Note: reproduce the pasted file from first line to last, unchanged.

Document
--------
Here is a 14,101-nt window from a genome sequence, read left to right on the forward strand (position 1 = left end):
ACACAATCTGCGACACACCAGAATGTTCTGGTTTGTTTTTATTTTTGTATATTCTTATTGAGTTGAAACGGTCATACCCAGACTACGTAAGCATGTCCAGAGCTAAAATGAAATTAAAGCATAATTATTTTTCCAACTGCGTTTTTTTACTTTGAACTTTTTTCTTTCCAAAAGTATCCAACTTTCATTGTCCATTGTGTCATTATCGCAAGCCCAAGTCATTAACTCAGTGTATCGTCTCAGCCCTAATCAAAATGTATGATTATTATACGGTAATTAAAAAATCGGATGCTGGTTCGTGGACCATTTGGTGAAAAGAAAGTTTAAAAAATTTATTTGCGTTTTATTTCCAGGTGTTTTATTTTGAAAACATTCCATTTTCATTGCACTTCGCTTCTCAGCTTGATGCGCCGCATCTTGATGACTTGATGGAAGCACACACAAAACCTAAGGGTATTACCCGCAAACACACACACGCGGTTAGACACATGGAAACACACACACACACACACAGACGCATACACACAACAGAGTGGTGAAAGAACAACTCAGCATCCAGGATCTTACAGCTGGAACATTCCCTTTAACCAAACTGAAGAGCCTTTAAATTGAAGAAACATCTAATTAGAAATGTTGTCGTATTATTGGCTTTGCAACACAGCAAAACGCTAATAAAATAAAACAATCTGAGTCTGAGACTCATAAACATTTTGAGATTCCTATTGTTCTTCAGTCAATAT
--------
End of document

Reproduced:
Here is a 14,101-nt window from a genome sequence, read left to right on the forward strand (position 1 = left end):
ACACAATCTGCGACACACCAGAATGTTCTGGTTTGTTTTTATTTTTGTATATTCTTATTGAGTTGAAACGGTCATACCCAGACTACGTAAGCATGTCCAGAGCTAAAATGAAATTAAAGCATAATTATTTTTCCAACTGCGTTTTTTTACTTTGAACTTTTTTCTTTCCAAAAGTATCCAACTTTCATTGTCCATTGTGTCATTATCGCAAGCCCAAGTCATTAACTCAGTGTATCGTCTCAGCCCTAATCAAAATGTATGATTATTATACGGTAATTAAAAAATCGGATGCTGGTTCGTGGACCATTTGGTGAAAAGAAAGTTTAAAAAATTTATTTGCGTTTTATTTCCAGGTGTTTTATTTTGAAAACATTCCATTTTCATTGCACTTCGCTTCTCAGCTTGATGCGCCGCATCTTGATGACTTGATGGAAGCACACACAAAACCTAAGGGTATTACCCGCAAACACACACACGCGGTTAGACACATGGAAACACACACACACACACACAGACGCATACACACAACAGAGTGGTGAAAGAACAACTCAGCATCCAGGATCTTACAGCTGGAACATTCCCTTTAACCAAACTGAAGAGCCTTTAAATTGAAGAAACATCTAATTAGAAATGTTGTCGTATTATTGGCTTTGCAACACAGCAAAACGCTAATAAAATAAAACAATCTGAGTCTGAGACTCATAAACATTTTGAGATTCCTATTGTTCTTCAGTCAATAT